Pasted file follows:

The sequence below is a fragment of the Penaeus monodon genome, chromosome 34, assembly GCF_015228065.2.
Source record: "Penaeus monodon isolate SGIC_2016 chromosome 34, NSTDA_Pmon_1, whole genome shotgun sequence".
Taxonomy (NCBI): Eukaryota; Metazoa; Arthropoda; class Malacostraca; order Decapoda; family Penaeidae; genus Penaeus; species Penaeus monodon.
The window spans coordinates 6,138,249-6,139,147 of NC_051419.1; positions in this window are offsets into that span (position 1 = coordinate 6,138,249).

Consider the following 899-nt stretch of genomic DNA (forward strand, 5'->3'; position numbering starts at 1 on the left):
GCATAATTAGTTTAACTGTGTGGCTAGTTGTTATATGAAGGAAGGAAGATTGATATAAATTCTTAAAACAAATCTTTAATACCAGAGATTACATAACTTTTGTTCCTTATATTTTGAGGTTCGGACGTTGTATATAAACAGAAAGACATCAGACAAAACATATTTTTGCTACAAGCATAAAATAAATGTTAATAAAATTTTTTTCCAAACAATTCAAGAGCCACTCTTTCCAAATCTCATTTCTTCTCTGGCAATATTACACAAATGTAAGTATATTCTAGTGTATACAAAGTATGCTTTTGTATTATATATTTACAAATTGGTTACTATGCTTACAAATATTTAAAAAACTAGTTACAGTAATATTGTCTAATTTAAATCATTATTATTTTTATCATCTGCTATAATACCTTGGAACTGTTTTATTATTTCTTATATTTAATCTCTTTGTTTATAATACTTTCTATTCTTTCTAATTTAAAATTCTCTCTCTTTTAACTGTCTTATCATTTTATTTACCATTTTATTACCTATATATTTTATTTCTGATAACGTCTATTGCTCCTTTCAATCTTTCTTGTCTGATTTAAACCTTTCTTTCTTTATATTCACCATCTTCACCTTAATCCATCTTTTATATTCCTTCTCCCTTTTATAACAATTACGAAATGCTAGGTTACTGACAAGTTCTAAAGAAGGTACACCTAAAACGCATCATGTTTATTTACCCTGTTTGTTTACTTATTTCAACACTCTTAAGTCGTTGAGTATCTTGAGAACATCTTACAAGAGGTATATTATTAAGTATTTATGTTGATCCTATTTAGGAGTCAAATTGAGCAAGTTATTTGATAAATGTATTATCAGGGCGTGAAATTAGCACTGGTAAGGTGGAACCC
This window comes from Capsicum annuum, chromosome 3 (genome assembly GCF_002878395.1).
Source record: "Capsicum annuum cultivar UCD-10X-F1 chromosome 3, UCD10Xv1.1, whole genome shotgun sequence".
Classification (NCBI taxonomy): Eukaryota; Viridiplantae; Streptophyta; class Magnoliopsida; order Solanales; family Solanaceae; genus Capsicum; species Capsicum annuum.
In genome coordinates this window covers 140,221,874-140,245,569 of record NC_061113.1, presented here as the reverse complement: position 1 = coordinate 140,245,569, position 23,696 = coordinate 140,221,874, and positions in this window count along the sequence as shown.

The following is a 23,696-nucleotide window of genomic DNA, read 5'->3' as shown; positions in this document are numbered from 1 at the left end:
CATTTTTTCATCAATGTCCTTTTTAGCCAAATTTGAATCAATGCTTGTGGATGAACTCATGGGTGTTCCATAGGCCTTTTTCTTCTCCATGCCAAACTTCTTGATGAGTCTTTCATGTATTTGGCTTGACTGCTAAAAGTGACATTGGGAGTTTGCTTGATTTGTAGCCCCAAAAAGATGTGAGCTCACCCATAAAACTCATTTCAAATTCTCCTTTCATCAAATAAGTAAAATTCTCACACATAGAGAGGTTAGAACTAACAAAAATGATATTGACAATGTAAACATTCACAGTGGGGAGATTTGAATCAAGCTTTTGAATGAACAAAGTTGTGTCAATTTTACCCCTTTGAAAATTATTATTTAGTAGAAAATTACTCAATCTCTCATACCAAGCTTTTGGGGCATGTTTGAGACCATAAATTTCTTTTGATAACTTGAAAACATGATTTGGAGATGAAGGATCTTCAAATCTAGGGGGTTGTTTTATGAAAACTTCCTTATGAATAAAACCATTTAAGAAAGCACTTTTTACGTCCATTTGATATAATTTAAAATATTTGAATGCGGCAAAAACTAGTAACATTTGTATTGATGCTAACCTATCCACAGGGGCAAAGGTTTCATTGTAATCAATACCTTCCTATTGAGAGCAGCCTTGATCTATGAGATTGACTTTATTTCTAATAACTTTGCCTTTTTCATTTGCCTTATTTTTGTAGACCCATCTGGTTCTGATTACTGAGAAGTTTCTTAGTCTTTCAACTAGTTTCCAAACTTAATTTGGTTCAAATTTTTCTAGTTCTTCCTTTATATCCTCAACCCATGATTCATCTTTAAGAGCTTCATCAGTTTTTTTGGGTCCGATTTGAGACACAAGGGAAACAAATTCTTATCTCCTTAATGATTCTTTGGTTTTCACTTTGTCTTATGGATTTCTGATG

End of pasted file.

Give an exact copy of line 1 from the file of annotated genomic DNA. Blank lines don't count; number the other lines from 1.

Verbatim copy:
The sequence below is a fragment of the Penaeus monodon genome, chromosome 34, assembly GCF_015228065.2.